So, you’ve got a course (or two, or three) that you’re teaching online. Maybe you’re setting it up for the first time or maybe you’re rolling it over from a previous semester. Whether you’re in the rush of initial creation or the more contemplative process of refinement, here are three big “buckets” that are important when considering accessibility in your course and some links to help you get started. For more general information about what our responsibilities are as an institution when it comes to accessibility, start at eCampus’s main Accessibility page.
Does the design and organization of your course make sense? Is it easy to navigate and access all your course materials? Get a friend, a colleague or an instructional designer at an eCampus Open Lab to look through the course as if they were a student and listen as they narrate their process of wayfinding. If you’ve taught this class before, it may also be helpful to revisit old course evals in search of barriers to usability.
Learn more about good design at the iTeachU page on Course Architecture.
Blackboard Ally is the accessibility checker used in our learning management system. In a nutshell, it’s a tool that a) gives instructors tips on improving the accessibility of documents uploaded to Blackboard, and b) automatically creates alternative formats for students.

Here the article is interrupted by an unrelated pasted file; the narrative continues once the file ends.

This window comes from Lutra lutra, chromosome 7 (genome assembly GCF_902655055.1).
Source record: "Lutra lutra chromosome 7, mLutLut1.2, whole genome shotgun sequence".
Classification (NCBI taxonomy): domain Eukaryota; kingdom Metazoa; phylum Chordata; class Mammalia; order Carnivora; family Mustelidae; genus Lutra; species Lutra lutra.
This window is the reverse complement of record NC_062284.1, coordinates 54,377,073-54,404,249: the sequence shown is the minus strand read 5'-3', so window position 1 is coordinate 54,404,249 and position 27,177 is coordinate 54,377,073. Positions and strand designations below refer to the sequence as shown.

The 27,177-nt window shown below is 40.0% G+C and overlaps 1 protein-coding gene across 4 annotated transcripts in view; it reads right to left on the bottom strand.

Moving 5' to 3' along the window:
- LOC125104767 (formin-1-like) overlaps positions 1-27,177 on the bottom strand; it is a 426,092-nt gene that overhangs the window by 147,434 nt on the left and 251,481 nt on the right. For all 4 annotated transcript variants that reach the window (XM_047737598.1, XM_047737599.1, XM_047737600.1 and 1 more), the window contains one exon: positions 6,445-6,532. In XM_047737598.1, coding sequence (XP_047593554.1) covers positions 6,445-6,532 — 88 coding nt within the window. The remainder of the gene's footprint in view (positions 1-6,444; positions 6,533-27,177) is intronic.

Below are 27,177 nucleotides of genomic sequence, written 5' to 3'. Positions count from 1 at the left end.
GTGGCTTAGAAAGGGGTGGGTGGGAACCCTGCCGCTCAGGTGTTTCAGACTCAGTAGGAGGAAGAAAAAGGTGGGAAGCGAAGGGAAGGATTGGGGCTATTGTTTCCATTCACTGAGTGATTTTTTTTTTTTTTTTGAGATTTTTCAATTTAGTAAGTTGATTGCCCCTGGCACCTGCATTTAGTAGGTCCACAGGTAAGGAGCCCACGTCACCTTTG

We’ve written Teaching Tips about:
What the icons mean and how to go from Red to Green
What alternative formats Ally can create
If you are a fan of Google Docs and other tools in the Google Drive universe, you can make your documents accessible at the source. Check out this teaching tip on Grackle Suite, a Google-specific accessibility checker extension.
If you use any instructor-created, publisher-created or external video in your course, do a check of how friendly it is.
- First of all, if the link’s broken… that’s inaccessible to everybody!
- Then, if the video has been uploaded directly into Blackboard (not embedded from another site) — get it out of there. Move it to the UAF media server! Blackboard doesn’t “stream” video like YouTube or Kaltura; so, depending on internet connection, watching videos in Blackboard can range from “Seriously Laggy” to “Impossible.”
With the basics out of the way, consider your plan for captioning. Captioning has a broad array of benefits, and it’s increasingly becoming an expectation among students. There have also been some recent legal cases that resulted in mandated captioning at several universities. Automatic (machine-generated) captions are not truly in compliance with accessibility laws, because the level of error inhibits understanding, giving those who are unable to hear the audio a deeply unequal experience. So there’s no avoiding a human touch at some point in the process.
- If you have a few videos in your course, look into editing machine-generated captions within Kaltura. With machine accuracy around 95% to 97% and an easy-to-use editing interface, the task isn’t as daunting as it might seem.
- If you teach an eCampus-supported course and have a large number of videos that you plan to reuse in the future, contact our captioning lead, Sean Holland, for more information on our options for professional captioning.